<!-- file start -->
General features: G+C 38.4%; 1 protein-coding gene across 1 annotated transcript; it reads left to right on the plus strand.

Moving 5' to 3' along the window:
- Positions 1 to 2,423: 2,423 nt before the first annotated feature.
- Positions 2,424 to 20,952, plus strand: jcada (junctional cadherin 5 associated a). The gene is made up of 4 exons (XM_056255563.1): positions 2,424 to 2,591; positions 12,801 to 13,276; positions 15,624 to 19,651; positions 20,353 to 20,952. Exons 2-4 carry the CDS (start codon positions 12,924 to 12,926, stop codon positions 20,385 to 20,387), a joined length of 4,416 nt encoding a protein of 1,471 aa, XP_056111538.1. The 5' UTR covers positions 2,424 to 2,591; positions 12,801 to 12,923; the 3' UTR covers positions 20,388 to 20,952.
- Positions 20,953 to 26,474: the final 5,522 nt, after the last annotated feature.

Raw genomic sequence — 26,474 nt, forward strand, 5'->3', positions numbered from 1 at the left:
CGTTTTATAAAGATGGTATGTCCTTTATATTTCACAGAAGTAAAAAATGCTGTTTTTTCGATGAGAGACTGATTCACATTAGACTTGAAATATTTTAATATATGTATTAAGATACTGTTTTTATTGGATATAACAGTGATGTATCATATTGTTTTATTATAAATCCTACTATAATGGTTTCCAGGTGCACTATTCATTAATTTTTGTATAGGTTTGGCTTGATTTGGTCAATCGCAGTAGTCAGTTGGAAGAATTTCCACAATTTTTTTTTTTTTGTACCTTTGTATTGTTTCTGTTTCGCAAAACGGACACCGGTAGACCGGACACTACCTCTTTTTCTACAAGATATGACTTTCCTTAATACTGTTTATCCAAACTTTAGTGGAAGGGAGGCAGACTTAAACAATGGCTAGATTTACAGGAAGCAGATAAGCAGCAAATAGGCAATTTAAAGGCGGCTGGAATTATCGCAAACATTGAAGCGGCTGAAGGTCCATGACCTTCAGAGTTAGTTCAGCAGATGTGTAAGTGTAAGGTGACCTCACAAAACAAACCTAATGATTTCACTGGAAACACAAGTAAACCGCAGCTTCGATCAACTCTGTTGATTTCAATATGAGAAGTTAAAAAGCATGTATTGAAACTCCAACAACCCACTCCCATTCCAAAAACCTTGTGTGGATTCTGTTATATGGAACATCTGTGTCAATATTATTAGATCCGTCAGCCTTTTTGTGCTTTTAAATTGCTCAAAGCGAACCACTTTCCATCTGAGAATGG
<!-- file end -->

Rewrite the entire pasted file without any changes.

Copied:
General features: G+C 38.4%; 1 protein-coding gene across 1 annotated transcript; it reads left to right on the plus strand.

Moving 5' to 3' along the window:
- Positions 1 to 2,423: 2,423 nt before the first annotated feature.
- Positions 2,424 to 20,952, plus strand: jcada (junctional cadherin 5 associated a). The gene is made up of 4 exons (XM_056255563.1): positions 2,424 to 2,591; positions 12,801 to 13,276; positions 15,624 to 19,651; positions 20,353 to 20,952. Exons 2-4 carry the CDS (start codon positions 12,924 to 12,926, stop codon positions 20,385 to 20,387), a joined length of 4,416 nt encoding a protein of 1,471 aa, XP_056111538.1. The 5' UTR covers positions 2,424 to 2,591; positions 12,801 to 12,923; the 3' UTR covers positions 20,388 to 20,952.
- Positions 20,953 to 26,474: the final 5,522 nt, after the last annotated feature.

Raw genomic sequence — 26,474 nt, forward strand, 5'->3', positions numbered from 1 at the left:
CGTTTTATAAAGATGGTATGTCCTTTATATTTCACAGAAGTAAAAAATGCTGTTTTTTCGATGAGAGACTGATTCACATTAGACTTGAAATATTTTAATATATGTATTAAGATACTGTTTTTATTGGATATAACAGTGATGTATCATATTGTTTTATTATAAATCCTACTATAATGGTTTCCAGGTGCACTATTCATTAATTTTTGTATAGGTTTGGCTTGATTTGGTCAATCGCAGTAGTCAGTTGGAAGAATTTCCACAATTTTTTTTTTTTTGTACCTTTGTATTGTTTCTGTTTCGCAAAACGGACACCGGTAGACCGGACACTACCTCTTTTTCTACAAGATATGACTTTCCTTAATACTGTTTATCCAAACTTTAGTGGAAGGGAGGCAGACTTAAACAATGGCTAGATTTACAGGAAGCAGATAAGCAGCAAATAGGCAATTTAAAGGCGGCTGGAATTATCGCAAACATTGAAGCGGCTGAAGGTCCATGACCTTCAGAGTTAGTTCAGCAGATGTGTAAGTGTAAGGTGACCTCACAAAACAAACCTAATGATTTCACTGGAAACACAAGTAAACCGCAGCTTCGATCAACTCTGTTGATTTCAATATGAGAAGTTAAAAAGCATGTATTGAAACTCCAACAACCCACTCCCATTCCAAAAACCTTGTGTGGATTCTGTTATATGGAACATCTGTGTCAATATTATTAGATCCGTCAGCCTTTTTGTGCTTTTAAATTGCTCAAAGCGAACCACTTTCCATCTGAGAATGG